**[INMO-1996]**: Define a sequence \(a_n\) by \(a_1 = 1, a_2 = 2\), and \(a_{n+2} = 2a_{n+1} - a_n + 2\) for \(n >= 1\). Prove that for any \(m\), \(a_m a_{m+1}\) is also a term in the sequence.

**Solution**:

Polynomial equations are very closely linked with sequences. Let’s try to find a general expression for \(a_n\). Since the recurrence relation has a depth of \(2\), a good guess is to assume \(a_n = pn^2 + qn + r\). Matching the initial conditions forces:

We need one more equation to solve for \(p, q, r\). Plugging the form of \(a_n\) into the given recurrence relation, we get

\(p(n+2)^2 + q(n+2) + r = 2p(n+1)^2 + 2q(n+1) + 2r - pn^2 - qn - r + 2\)

The coeffient of \(n^2\) and \(n\) in both LHS and RHS turn out to be \(p\) and \(4p + q\) respectively. But equating the constant term tells that \(p = 1\). Now, solving for \(q\) and \(r\) using the two equations mentioned before, we get \(q = -2, r = 2\)

Now that we know the general form of \(a_n\), we can try to evaluate \(a_m a_{m+1}\), which would turn out to be a fourth degree polynomial. Let’s now make a reasonable assumption: \(a_m a_{m+1} = a_{s}\) where \(s = xm^2 + ym + z\) for some constants \(x, y, z\). The motivation for this guess is that we are trying to represent a fourth degree polynomial of \(m\) in terms of \(a_s\). Throw in some number manipulation, and we get \(a_m a_{m+1} = a_{m^2 - m + 2}\), which completes our proof.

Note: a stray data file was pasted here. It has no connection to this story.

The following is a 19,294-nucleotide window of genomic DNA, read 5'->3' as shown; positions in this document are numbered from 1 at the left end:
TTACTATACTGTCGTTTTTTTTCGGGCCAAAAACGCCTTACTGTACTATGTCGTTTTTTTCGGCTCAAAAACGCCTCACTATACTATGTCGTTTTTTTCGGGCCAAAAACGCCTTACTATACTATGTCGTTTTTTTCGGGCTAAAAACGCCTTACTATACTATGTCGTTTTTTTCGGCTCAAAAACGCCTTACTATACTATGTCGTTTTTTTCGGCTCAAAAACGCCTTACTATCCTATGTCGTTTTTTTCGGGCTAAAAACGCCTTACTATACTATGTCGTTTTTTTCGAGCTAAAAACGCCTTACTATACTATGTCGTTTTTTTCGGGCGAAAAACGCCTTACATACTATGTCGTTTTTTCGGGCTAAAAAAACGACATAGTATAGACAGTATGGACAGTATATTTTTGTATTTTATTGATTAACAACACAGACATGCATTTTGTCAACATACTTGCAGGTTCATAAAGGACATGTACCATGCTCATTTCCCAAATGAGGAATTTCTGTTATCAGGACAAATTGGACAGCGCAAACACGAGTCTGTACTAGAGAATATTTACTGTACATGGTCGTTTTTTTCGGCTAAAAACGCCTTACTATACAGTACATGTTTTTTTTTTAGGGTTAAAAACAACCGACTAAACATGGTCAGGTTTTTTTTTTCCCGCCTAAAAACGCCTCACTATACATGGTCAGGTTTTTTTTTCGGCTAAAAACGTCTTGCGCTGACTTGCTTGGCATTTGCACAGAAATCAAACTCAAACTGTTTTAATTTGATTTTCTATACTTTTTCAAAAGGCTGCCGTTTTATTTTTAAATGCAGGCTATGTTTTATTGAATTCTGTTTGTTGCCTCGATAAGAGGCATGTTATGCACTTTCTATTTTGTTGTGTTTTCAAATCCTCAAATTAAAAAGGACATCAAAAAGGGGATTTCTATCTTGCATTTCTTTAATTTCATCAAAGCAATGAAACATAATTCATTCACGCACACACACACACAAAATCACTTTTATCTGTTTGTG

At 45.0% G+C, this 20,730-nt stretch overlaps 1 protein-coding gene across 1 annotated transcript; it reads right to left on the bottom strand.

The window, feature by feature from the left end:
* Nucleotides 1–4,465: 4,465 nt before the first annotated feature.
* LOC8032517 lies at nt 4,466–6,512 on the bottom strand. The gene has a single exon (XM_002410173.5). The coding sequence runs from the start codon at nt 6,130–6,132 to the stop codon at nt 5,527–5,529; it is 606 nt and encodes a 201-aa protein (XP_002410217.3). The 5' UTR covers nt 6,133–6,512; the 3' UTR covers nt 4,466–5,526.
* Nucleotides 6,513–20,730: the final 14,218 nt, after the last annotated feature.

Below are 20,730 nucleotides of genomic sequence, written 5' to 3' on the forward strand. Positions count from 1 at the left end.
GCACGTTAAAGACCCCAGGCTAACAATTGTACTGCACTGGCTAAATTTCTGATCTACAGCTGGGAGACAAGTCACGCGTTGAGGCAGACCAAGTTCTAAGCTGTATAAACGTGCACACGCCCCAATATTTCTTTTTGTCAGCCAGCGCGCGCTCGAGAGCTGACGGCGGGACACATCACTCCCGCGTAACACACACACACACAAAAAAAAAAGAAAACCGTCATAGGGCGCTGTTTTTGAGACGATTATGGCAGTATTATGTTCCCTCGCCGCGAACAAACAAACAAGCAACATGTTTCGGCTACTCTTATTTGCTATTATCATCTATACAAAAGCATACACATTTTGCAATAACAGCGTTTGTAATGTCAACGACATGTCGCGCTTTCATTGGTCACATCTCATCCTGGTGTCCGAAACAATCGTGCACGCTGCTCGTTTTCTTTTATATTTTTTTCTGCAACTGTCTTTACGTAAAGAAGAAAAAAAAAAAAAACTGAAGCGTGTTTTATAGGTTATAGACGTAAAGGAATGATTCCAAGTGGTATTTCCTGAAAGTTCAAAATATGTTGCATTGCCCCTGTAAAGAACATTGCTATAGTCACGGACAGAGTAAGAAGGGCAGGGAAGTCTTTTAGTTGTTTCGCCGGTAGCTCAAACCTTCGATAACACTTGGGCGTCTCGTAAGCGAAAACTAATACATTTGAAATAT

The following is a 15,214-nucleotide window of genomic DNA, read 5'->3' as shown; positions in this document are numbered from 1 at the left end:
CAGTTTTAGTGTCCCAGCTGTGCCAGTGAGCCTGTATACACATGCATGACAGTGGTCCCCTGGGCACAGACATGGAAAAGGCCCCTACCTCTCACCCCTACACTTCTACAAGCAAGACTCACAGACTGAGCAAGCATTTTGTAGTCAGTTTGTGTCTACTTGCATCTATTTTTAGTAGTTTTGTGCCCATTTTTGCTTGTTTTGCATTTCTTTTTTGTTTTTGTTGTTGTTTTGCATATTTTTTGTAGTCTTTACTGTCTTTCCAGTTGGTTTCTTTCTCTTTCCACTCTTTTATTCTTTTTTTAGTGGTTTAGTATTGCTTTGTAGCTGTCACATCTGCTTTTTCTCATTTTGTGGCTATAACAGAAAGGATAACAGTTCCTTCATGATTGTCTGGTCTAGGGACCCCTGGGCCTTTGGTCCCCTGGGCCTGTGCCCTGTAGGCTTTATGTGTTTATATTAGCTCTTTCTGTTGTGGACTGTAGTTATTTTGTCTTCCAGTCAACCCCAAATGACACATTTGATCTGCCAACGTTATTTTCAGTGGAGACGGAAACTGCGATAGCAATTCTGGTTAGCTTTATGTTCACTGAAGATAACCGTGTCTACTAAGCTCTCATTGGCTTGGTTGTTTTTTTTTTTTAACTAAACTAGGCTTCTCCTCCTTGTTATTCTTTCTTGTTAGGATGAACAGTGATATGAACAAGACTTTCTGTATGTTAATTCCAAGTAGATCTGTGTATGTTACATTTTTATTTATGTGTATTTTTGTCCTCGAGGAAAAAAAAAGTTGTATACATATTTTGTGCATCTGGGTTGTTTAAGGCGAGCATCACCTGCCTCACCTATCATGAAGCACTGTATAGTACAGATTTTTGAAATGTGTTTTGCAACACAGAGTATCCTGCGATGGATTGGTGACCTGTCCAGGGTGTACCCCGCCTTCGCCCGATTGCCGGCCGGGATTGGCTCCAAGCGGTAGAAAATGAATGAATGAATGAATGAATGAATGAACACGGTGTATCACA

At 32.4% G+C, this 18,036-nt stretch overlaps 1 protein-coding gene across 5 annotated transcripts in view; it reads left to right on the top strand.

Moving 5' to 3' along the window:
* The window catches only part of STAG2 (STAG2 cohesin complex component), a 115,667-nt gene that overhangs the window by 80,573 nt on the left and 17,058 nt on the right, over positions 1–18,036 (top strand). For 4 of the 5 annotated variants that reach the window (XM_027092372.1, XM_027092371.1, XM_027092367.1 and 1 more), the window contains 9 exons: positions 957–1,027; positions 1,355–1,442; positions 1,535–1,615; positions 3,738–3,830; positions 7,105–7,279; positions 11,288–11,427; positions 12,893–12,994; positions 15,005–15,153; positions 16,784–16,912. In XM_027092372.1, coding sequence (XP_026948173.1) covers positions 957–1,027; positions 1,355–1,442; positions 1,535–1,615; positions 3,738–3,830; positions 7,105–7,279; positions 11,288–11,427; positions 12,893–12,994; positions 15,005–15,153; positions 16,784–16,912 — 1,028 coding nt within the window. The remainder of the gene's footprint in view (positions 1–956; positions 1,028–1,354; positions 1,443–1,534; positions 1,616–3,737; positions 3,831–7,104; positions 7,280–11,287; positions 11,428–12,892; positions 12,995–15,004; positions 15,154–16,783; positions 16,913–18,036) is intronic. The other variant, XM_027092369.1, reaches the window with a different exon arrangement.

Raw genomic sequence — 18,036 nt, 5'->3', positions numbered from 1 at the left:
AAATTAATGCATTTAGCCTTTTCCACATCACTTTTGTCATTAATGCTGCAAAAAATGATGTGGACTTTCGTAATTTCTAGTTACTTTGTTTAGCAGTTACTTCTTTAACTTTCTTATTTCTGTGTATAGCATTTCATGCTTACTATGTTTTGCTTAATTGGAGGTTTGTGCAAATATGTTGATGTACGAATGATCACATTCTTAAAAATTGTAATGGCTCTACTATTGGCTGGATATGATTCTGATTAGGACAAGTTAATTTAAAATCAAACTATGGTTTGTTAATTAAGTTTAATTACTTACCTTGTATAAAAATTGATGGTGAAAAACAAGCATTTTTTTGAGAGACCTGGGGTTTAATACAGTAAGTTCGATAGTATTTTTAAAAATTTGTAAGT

**Commentary**:

On the surface, the assumptions taken in this solution might seem to be coming out of the blue. But I like to think of this problem as a nice example of `System Identification`

. Engineers might especially be able to relate with this solution. In real world problems, engineers are often required to make intelligent guesses/models about the physical system which they are working on. An example is to guess the transfer function of an electronic circuitry based on some emperical data. Relating to this problem, if you try to play around with the given recurrence relation (which is akin to experimentation and gathering emperical data), you would quickly tend to make the assumption that \(a_n\) could be a quadratic expression of \(n\).